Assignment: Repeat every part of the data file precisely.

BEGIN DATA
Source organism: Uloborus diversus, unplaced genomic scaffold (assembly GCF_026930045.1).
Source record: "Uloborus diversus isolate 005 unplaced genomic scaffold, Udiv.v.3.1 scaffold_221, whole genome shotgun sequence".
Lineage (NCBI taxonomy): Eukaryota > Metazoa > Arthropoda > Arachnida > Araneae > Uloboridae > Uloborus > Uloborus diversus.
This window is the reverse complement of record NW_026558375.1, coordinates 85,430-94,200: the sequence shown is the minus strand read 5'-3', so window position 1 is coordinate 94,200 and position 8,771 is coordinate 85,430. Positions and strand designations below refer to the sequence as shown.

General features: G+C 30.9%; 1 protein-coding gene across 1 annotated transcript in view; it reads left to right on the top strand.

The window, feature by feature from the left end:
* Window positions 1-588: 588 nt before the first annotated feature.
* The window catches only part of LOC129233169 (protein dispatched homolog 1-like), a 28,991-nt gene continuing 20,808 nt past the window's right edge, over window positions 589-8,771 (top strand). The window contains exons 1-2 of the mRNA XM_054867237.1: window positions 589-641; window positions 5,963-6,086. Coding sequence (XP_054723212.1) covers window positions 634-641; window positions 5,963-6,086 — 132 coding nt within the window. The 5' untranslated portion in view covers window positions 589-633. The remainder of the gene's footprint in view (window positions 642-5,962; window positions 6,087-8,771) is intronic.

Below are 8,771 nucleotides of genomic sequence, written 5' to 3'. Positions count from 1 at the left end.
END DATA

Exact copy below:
Source organism: Uloborus diversus, unplaced genomic scaffold (assembly GCF_026930045.1).
Source record: "Uloborus diversus isolate 005 unplaced genomic scaffold, Udiv.v.3.1 scaffold_221, whole genome shotgun sequence".
Lineage (NCBI taxonomy): Eukaryota > Metazoa > Arthropoda > Arachnida > Araneae > Uloboridae > Uloborus > Uloborus diversus.
This window is the reverse complement of record NW_026558375.1, coordinates 85,430-94,200: the sequence shown is the minus strand read 5'-3', so window position 1 is coordinate 94,200 and position 8,771 is coordinate 85,430. Positions and strand designations below refer to the sequence as shown.

General features: G+C 30.9%; 1 protein-coding gene across 1 annotated transcript in view; it reads left to right on the top strand.

The window, feature by feature from the left end:
* Window positions 1-588: 588 nt before the first annotated feature.
* The window catches only part of LOC129233169 (protein dispatched homolog 1-like), a 28,991-nt gene continuing 20,808 nt past the window's right edge, over window positions 589-8,771 (top strand). The window contains exons 1-2 of the mRNA XM_054867237.1: window positions 589-641; window positions 5,963-6,086. Coding sequence (XP_054723212.1) covers window positions 634-641; window positions 5,963-6,086 — 132 coding nt within the window. The 5' untranslated portion in view covers window positions 589-633. The remainder of the gene's footprint in view (window positions 642-5,962; window positions 6,087-8,771) is intronic.

Below are 8,771 nucleotides of genomic sequence, written 5' to 3'. Positions count from 1 at the left end.